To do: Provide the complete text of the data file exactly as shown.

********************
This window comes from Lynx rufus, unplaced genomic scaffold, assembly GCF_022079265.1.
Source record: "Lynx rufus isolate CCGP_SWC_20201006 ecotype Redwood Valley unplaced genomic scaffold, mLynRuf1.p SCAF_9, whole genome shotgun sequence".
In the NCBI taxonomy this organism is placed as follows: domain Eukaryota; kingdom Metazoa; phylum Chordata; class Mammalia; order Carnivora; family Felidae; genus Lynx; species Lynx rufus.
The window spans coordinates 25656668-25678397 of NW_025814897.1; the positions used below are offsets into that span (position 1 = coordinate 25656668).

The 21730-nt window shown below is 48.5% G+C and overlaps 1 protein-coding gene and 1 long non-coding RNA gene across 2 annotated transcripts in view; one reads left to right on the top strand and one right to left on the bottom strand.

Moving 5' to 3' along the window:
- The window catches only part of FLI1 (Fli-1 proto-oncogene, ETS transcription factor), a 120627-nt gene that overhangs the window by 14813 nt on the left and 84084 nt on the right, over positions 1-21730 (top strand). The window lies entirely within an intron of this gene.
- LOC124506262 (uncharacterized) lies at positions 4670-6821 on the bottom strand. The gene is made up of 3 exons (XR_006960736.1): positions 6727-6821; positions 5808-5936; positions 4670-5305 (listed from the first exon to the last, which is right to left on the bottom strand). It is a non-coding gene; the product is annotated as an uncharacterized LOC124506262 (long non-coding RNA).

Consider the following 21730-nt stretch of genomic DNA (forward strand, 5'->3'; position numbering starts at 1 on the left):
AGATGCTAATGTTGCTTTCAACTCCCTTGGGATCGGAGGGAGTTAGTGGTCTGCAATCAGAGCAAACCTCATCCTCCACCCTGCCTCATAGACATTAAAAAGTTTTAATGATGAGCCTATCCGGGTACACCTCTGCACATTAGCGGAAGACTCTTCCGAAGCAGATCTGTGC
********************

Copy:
This window comes from Lynx rufus, unplaced genomic scaffold, assembly GCF_022079265.1.
Source record: "Lynx rufus isolate CCGP_SWC_20201006 ecotype Redwood Valley unplaced genomic scaffold, mLynRuf1.p SCAF_9, whole genome shotgun sequence".
In the NCBI taxonomy this organism is placed as follows: domain Eukaryota; kingdom Metazoa; phylum Chordata; class Mammalia; order Carnivora; family Felidae; genus Lynx; species Lynx rufus.
The window spans coordinates 25656668-25678397 of NW_025814897.1; the positions used below are offsets into that span (position 1 = coordinate 25656668).

The 21730-nt window shown below is 48.5% G+C and overlaps 1 protein-coding gene and 1 long non-coding RNA gene across 2 annotated transcripts in view; one reads left to right on the top strand and one right to left on the bottom strand.

Moving 5' to 3' along the window:
- The window catches only part of FLI1 (Fli-1 proto-oncogene, ETS transcription factor), a 120627-nt gene that overhangs the window by 14813 nt on the left and 84084 nt on the right, over positions 1-21730 (top strand). The window lies entirely within an intron of this gene.
- LOC124506262 (uncharacterized) lies at positions 4670-6821 on the bottom strand. The gene is made up of 3 exons (XR_006960736.1): positions 6727-6821; positions 5808-5936; positions 4670-5305 (listed from the first exon to the last, which is right to left on the bottom strand). It is a non-coding gene; the product is annotated as an uncharacterized LOC124506262 (long non-coding RNA).

Consider the following 21730-nt stretch of genomic DNA (forward strand, 5'->3'; position numbering starts at 1 on the left):
AGATGCTAATGTTGCTTTCAACTCCCTTGGGATCGGAGGGAGTTAGTGGTCTGCAATCAGAGCAAACCTCATCCTCCACCCTGCCTCATAGACATTAAAAAGTTTTAATGATGAGCCTATCCGGGTACACCTCTGCACATTAGCGGAAGACTCTTCCGAAGCAGATCTGTGC